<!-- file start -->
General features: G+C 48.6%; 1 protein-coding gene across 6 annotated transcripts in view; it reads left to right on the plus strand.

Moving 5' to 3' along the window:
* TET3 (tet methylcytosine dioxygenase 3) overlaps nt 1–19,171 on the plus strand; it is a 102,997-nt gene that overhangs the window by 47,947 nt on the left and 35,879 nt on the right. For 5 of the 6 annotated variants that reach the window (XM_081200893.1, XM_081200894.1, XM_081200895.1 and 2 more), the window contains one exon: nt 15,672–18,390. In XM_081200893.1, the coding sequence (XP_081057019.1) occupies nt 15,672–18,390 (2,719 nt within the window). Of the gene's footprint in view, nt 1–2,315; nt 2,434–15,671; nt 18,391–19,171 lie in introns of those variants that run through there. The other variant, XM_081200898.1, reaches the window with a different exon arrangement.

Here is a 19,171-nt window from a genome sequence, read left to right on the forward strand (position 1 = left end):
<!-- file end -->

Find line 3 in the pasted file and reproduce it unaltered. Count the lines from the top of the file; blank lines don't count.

* TET3 (tet methylcytosine dioxygenase 3) overlaps nt 1–19,171 on the plus strand; it is a 102,997-nt gene that overhangs the window by 47,947 nt on the left and 35,879 nt on the right. For 5 of the 6 annotated variants that reach the window (XM_081200893.1, XM_081200894.1, XM_081200895.1 and 2 more), the window contains one exon: nt 15,672–18,390. In XM_081200893.1, the coding sequence (XP_081057019.1) occupies nt 15,672–18,390 (2,719 nt within the window). Of the gene's footprint in view, nt 1–2,315; nt 2,434–15,671; nt 18,391–19,171 lie in introns of those variants that run through there. The other variant, XM_081200898.1, reaches the window with a different exon arrangement.